We also tend to be overly influenced by the first piece of information that we hear, a phenomenon referred to as the anchoring bias or anchoring effect.

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For example, the first number voiced during a price negotiation typically becomes the anchoring point from which all further negotiations are based. Researchers have even found that having participants choose a completely random number can influence what people guess when asked unrelated questions, such as how many countries there are in Africa.

This tricky little cognitive bias doesn’t just influence things like salary or price negotiations.

Doctors, for example, can become susceptible to the anchoring bias when diagnosing patients. The physician’s first impressions of the patient often create an anchoring point that can sometimes incorrectly influence all subsequent diagnostic assessments. If you ever see a new doctor and she asks you to tell her your whole story even though everything should be in your records, this is why. It is often the physician, or analogously anyone trying to get to the bottom of a problem, who discovers a vital piece of information that was overlooked as a result of the anchoring bias.

It Influences Much More than Money

The anchoring effect has an impact on many areas of our daily lives beyond financial and purchasing decisions. For example:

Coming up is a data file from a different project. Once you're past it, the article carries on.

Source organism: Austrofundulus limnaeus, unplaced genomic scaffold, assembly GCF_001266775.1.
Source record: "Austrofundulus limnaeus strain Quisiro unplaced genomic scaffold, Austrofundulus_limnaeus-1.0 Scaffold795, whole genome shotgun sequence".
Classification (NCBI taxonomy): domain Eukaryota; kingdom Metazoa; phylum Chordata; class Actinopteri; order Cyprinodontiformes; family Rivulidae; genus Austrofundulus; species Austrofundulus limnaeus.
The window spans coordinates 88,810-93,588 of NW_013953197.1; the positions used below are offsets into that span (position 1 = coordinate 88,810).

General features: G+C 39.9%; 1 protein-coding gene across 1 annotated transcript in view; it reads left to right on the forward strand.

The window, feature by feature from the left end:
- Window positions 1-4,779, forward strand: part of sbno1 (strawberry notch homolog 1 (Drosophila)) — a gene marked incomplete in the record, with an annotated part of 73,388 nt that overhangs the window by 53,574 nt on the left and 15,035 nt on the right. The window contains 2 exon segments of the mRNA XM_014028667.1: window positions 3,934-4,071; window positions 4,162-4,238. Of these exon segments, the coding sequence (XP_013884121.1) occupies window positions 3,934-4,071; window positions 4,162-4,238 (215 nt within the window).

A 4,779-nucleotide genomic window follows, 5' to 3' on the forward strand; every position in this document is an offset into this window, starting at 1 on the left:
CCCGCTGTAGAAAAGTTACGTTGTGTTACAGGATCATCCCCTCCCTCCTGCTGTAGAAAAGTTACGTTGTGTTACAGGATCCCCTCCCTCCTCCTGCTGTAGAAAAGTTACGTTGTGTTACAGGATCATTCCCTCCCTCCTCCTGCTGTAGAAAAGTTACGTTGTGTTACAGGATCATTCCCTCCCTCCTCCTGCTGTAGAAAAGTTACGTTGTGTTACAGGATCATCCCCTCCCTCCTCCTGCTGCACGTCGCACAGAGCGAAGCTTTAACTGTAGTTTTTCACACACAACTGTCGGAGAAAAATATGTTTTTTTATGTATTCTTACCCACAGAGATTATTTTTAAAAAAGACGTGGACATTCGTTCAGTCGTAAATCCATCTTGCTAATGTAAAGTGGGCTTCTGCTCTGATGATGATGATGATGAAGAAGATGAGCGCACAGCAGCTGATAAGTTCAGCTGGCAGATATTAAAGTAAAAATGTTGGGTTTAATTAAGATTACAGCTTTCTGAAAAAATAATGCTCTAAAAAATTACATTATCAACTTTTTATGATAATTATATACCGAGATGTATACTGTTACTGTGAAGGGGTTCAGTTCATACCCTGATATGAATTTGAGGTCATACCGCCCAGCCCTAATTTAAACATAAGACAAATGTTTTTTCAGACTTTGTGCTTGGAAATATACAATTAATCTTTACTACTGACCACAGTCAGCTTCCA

• How old should your kids be before you allow them to date? Your kid argues that his or her peers are dating at 14, but you were raised to believe that 16 is the minimum dating age. The anchoring effect leads you to believe that 16 is the earliest age a kid should be allowed to date.
  • How long do you expect to live? If your parents were both very long-lived, you might automatically expect that you will also live a long life. Because of this anchoring point, you might ignore the fact that your parents lived a healthier, more active lifestyle that probably contributed to their longevity while you eat poorly and are mainly sedentary.
  • How much television should your children watch each day? If you watched a great deal of TV as a kid, it might seem more acceptable for your kids to be glued to the television for hours each day.
  • What illness is responsible for a patient’s chronic pain? The anchoring effect can influence a physician’s ability to accurately diagnose an illness since their first impressions of a patient’s symptoms can create an anchor point that impacts all subsequent assessments.

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The content in this publication is presented for informative purposes only. In no sense is this information intended to provide diagnoses or act as a substitute for the work of a qualified professional. For this we recommend that you contact a reliable specialist.